Best in Business
Amazon.com has named In the Plex as the top 2011 pick of all books in Business and Investing.
Audible also named it best business audiobook of 2011.
It was named Best Business Book by the San Francisco Book Festival.
It won the prestigious Excellence in Financial Journalism award from the New York State Society of CPA’s.
When I wrote In the Plex, I had a punch list of stuff I wanted to do at Google. I did almost all of them. One I did not do was go inside a Google Data Center. No journalist had done this. (I am talking about the big ones they began building in the mid-2000s.) So I was delighted when Google asked me in 2012 if I wanted to write about the company’s massive infrastructure, with a view from inside. I was on the server floor in Lenoir, North Carolina, and also learned many previously untold aspects of Google’s network of servers, fiber, and people.
Harper’s, November 1984
I wrote this story over twenty years on the rise of the spreadsheet, maybe one of the most important consequences of the early PC revolution. I tried to show how the electronic interactive spreadsheet not only made a formerly onerous task very easy, but made it possible to envision business strategies and concoct new business models in a way that changed commerce itself. I also noted some social and ethical downsides to this approach. Harper’s never put this online, but some folks at NYU scanned it a few years ago and I gave them the OK to make it public.
Wired, February 1993
The first full-length article on the cypherpunks, proponents of “crypto anarchy” and fighters for the free spread of strong encryption. This was my first article on the cryptography controversy and put me on a path to the book Crypto.
The Clipper Chip Controversy
New York Times Magazine June 12, 1994
The article that put Whit Diffie, the co-inventor of public key cryptography, on the cover of the Times mag. Also where Mike Nelson, White House pointman on Clipper, calls crypto “The Bosnia of telecommunications.” There is a Clipper Chip archive run by Electronic Privacy Information Center; another activist group involved in Crypto Wars was the EFF.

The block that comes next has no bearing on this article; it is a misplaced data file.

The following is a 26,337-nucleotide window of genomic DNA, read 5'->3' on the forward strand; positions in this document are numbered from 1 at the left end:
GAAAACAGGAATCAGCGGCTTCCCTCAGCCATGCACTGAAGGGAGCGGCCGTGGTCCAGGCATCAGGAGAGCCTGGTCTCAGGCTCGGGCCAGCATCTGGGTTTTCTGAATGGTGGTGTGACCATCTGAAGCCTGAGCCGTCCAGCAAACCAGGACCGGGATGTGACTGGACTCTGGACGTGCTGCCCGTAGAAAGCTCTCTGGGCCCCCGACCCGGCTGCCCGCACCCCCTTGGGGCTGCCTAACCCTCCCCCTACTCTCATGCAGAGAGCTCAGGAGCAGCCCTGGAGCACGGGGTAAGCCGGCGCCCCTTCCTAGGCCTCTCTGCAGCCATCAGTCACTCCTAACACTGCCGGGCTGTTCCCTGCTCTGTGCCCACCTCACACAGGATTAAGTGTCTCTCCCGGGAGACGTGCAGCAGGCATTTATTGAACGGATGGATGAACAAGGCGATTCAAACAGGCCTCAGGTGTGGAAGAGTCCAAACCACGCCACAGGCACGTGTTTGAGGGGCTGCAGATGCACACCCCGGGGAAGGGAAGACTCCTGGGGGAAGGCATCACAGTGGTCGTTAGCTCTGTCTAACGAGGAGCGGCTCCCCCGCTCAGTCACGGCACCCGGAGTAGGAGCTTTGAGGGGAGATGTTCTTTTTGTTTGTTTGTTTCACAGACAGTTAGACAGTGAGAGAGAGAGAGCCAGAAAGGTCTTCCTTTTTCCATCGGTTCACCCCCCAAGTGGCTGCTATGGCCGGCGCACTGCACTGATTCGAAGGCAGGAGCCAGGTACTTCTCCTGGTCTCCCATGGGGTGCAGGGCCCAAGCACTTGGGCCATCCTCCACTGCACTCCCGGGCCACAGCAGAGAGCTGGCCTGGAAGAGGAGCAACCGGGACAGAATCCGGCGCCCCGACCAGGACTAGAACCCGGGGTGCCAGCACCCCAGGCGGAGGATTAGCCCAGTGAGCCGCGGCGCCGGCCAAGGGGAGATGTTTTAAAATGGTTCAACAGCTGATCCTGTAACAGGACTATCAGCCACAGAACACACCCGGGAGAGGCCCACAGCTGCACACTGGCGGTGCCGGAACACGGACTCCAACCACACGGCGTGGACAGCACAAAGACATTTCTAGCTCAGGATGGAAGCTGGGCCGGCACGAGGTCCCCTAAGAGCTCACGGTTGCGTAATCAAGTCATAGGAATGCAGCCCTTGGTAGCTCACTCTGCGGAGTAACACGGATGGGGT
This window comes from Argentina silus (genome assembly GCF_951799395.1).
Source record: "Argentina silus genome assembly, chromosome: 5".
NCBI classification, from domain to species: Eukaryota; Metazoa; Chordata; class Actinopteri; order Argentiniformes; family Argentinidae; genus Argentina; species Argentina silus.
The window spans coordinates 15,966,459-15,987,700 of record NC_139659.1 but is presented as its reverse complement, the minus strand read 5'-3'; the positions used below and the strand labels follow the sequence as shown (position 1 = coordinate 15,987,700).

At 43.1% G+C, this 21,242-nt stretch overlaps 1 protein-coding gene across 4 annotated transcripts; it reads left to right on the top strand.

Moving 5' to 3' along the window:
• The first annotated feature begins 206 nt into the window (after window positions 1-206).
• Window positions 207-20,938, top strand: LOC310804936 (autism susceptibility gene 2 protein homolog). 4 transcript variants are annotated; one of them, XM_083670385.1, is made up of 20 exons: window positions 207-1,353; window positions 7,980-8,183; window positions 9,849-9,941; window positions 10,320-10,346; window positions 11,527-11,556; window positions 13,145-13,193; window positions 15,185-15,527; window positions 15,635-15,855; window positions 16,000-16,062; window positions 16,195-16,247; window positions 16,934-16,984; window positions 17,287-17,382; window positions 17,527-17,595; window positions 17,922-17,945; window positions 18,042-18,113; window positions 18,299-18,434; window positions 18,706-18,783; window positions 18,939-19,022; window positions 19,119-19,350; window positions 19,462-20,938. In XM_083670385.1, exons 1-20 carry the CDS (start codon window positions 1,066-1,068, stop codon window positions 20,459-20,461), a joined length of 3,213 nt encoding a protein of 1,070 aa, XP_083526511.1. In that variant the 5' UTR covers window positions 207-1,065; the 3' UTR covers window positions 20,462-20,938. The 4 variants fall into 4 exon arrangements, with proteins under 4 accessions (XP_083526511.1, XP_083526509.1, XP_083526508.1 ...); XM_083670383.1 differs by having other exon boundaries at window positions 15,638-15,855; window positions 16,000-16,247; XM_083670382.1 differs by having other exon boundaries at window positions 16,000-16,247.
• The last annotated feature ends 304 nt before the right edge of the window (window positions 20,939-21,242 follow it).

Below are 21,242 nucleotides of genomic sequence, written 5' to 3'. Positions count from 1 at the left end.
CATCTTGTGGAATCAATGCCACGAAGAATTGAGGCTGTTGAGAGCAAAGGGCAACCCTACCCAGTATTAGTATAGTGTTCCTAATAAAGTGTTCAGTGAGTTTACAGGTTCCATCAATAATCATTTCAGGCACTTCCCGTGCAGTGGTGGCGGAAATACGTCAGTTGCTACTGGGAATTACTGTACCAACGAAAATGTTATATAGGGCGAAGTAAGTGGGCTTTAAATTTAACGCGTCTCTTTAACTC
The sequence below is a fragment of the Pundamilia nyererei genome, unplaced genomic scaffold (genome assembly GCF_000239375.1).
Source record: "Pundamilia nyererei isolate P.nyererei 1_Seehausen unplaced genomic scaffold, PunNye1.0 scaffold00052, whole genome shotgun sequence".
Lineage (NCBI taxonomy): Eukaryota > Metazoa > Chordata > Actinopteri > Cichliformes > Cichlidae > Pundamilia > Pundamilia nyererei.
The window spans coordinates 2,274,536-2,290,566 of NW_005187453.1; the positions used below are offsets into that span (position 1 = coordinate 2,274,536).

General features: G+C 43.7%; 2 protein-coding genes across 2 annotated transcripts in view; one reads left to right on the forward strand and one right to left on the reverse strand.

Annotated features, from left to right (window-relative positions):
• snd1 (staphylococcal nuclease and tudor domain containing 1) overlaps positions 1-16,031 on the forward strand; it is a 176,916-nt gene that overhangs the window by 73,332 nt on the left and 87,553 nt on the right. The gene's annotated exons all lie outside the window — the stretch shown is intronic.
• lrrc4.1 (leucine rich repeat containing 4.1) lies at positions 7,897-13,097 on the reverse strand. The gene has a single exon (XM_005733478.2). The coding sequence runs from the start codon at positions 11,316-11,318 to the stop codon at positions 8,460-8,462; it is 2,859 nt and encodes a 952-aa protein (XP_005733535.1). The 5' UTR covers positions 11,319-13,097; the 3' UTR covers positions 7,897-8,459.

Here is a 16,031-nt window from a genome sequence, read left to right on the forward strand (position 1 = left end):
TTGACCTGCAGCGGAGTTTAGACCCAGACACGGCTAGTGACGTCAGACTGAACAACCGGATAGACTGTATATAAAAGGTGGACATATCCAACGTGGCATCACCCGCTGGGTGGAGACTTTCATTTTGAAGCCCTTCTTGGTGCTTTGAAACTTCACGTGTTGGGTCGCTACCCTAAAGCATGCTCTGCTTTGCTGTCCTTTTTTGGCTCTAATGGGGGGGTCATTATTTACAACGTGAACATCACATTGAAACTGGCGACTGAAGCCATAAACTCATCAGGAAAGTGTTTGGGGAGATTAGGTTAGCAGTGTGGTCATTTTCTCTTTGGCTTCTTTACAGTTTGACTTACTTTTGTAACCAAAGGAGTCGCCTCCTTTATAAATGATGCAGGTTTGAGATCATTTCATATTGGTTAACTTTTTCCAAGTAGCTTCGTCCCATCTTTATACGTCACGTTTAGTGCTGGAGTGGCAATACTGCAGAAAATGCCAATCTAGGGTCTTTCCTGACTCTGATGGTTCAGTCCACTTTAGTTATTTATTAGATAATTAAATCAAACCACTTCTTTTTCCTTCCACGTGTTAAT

Wired November 1994
This time, a profile of Diffie. Great illustration, now hanging in the home of Whit Diffie his own self.
Wired December 1994
An early look at how age of digital money is fast approaching, with a particular look at David Chaum, the inventor of anonymous digital cash.
Wired, June 2002
This is the first in a series of profiles I’ve been writing for Wired in the past few years. I first wrote about Stephen Wolfram in the mid-1980s, for a Rolling Stone story that never made it to the magazine. I later repackaged the material as a story in the Whole Earth Review about cellular automata. As Wolfram wrote his amazing book, A New Kind of Science, he provided me with drafts, and I was delighted to get his cooperation for this lengthy look at an unique and brilliant scientist.
Wired, October 2002
I was lucky enough to hang out with the maestro of cyberlaw on the eve of his arguing a crucial case before the Supreme Court. If you ever have a chance to hear Professor Lessig speak, I urge you do so.
Wired, October 2005
A profile of Tim O’Reilly, computer book publisher, Internet guru, and far-seer. It was a lot of fun hanging out with Tim for this, but my only regret was that I did not get to publish (as I included in the original) his recipe for scones. So here it is, in Tim’s own words:
1 stick of butter
2 1/2 – 3 cups flour (experiment to see which you like better)
3 Tbsp sugar
4 tsp baking powder
1/2 tsp salt
1 – 1 1/2 cup currants
1/2 – 1 cup milk (or substitute soy milk if you prefer; goat milk is also
Preheat oven to 450, and lightly grease a baking sheet. (You can just rub it with the butter paper.) Cut butter into flour with a pastry blender. (That’s one of those little things that looks like a chopper, but has four blades.) You can also do it
with two crossed knives. When done, the butter and four should look like small crumbs. Add in sugar, baking powder and salt, and stir well. Put currants (or raisins if you prefer) into a well in the middle, and pour some of the milk in. Stir around with a knife till you get just shy of a gooey consistency. (That is, it should hang together, but if it gets very sticky, you’ve put in a bit too much milk. You could add a bit more flour if you’ve gone in with less flour to begin with. But better to bake them sticky than add more than a total of three cups. The stickiness is just a problem for shaping them, since it sticks too much to your fingers.) Shape into small lumps spaced evenly on the baking sheet. Depending on how big you make them, this amount should produce 12-14 scones. You probably need to wash your hands part way through to get the sticky dough off. As it accumulates, the rest gets harder to handle. Check at ten minutes to see if the tops are browned. If not, leave another minute or two. Serve with jam, and if you’re feeling piggy, with devonshire cream (whipped cream works too, from one of those aerosol cans, so you can just put a spot of it on.)